New York One of Worst States in Nation for Structurally Unsafe Bridges

Concept of construction and design. 3d render of blueprints andAt the turn of the century, building bridges was a booming business across the nation and since then, bridging technology has changed dramatically. For example, back in 1933, the Golden Gate Bridge needed a whopping 83,000 tons of steel to be built, whereas only half of that would be needed today.

However, just because these older bridges had more steel, doesn’t necessarily mean they are still safe considering today’s standards.

In fact, a recent report from the Auto Insurance Center found that there are over 100,000 dangerous bridges throughout the entire nation. Over half — 65,000 — were deemed structurally deficient, and while these structurally unsafe bridges are found in all 50 states, those in Washington D.C., New York, and Massachusetts are the worst off.

These bridges pose a risk to residents every single day, as people are traveling on bridges they believe are safe. In D.C. alone, there are 28,193 daily crossings on deficient bridges. Not to mention that in New York, one in four bridges are considered completely and functionally obsolete, the Washington Examiner reports.

According to the report, age seems to be to blame. In only seven of the states, more than 10% of the bridges were completed within the last 10 years. For perspective, the busiest and most structurally deficient bridge in New York was built in 1961.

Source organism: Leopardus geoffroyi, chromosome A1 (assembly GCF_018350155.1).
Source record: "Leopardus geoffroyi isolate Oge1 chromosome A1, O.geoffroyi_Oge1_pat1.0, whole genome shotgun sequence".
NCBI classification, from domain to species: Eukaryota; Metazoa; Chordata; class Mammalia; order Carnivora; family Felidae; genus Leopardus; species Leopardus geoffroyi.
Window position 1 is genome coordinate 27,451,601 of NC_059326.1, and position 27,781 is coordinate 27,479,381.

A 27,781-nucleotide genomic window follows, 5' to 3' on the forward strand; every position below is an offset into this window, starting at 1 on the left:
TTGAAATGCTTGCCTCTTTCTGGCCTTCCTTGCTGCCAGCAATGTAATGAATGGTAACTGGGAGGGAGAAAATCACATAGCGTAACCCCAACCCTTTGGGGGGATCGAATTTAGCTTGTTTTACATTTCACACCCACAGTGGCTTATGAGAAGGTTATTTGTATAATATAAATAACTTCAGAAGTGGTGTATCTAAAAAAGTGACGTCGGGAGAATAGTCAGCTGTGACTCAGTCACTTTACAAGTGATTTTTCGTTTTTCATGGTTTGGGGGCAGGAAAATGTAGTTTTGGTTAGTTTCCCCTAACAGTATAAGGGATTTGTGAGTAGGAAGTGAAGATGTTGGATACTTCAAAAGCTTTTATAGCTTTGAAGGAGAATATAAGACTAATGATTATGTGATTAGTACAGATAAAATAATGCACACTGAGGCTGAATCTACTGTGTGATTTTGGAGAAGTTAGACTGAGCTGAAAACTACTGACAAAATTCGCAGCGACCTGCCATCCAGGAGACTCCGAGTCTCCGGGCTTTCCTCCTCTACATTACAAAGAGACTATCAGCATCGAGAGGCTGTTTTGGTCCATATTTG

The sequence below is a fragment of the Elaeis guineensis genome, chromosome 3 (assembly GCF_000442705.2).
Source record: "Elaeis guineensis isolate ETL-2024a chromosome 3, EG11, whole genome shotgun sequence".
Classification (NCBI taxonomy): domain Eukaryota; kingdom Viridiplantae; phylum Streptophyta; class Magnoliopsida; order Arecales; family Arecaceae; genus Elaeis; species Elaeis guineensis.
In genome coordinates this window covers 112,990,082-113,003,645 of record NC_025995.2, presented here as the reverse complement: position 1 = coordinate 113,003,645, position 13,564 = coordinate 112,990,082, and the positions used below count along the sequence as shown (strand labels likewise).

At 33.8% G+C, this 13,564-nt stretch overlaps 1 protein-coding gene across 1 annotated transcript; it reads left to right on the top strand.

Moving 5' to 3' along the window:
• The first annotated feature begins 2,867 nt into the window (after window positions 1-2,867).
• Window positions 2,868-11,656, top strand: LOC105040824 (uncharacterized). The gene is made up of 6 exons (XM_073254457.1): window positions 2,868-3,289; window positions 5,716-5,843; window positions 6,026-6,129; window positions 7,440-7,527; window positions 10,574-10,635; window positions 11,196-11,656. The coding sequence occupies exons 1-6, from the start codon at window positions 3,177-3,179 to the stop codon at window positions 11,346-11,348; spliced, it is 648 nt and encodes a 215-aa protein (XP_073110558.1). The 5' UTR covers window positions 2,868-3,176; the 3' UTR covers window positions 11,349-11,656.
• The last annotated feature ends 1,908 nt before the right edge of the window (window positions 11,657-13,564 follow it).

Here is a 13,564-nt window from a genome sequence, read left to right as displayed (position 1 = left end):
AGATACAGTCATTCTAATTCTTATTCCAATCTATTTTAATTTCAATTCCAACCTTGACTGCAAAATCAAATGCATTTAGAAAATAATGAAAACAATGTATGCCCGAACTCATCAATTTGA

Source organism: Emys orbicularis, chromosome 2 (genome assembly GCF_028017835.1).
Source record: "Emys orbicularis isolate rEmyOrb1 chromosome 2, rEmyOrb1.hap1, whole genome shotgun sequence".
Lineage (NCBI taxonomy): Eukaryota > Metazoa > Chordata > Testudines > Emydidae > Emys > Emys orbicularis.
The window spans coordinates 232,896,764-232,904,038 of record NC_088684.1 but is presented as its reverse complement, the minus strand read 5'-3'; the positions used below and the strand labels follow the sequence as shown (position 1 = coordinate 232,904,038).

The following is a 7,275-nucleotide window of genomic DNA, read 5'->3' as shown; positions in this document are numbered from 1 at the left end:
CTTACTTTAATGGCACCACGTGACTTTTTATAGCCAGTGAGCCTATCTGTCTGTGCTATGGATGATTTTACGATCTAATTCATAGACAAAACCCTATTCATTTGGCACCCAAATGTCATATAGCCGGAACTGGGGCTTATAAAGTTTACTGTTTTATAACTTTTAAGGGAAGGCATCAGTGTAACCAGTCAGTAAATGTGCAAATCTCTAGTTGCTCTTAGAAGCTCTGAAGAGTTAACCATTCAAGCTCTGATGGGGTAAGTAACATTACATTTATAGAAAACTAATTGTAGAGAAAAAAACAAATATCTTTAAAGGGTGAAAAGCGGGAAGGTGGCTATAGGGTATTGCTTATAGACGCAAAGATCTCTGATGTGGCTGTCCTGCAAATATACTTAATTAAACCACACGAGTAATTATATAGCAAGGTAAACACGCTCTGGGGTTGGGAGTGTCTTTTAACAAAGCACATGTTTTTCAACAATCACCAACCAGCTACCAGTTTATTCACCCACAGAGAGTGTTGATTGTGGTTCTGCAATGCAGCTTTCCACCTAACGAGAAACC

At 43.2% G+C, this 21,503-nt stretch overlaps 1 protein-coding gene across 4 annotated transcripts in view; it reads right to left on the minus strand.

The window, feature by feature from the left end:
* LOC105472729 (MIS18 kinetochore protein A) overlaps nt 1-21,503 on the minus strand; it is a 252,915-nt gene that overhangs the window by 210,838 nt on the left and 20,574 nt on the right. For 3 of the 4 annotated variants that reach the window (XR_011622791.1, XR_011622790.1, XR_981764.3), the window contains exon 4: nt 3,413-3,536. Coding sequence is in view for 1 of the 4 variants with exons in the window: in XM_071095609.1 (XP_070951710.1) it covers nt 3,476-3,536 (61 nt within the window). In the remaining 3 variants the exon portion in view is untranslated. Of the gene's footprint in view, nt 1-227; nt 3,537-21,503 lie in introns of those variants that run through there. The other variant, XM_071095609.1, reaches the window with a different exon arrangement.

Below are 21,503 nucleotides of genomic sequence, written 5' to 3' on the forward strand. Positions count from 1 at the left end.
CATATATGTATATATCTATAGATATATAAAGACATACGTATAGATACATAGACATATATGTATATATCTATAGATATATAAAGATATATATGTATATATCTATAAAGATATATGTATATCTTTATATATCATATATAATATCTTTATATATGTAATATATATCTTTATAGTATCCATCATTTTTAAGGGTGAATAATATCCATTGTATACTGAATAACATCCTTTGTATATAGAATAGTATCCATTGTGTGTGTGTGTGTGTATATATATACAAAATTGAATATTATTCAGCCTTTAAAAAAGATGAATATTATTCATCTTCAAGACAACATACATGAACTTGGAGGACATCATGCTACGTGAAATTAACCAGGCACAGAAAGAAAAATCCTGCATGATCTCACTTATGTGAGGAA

In order to combat these astonishing high numbers of unsafe bridges, President Trump has promised to put billions towards expanding and developing the nation’s infrastructure. While the majority of this budget has not been used just yet, New York City has recently revealed three new bridges to the city’s skyline. The Kosciuszko Bridge is being completely replaced, a yet-to-be-named two cable-stayed bridge will be replacing the Goethals Bridge, and then in 2018, the New New York Bridge will replace the Tappan Zee Bridge.

These new bridges will boast cable-stayed technology that will ensure the longevity of each bridge, preventing safety problems for years to come.

Besides these cables, there is a lot of technology available that will help to determine whether a bridge is safety compliant. This includes an electrochemical fatigue crack sensor system which can detect cracks in the bridge as small as 0.01 inches.

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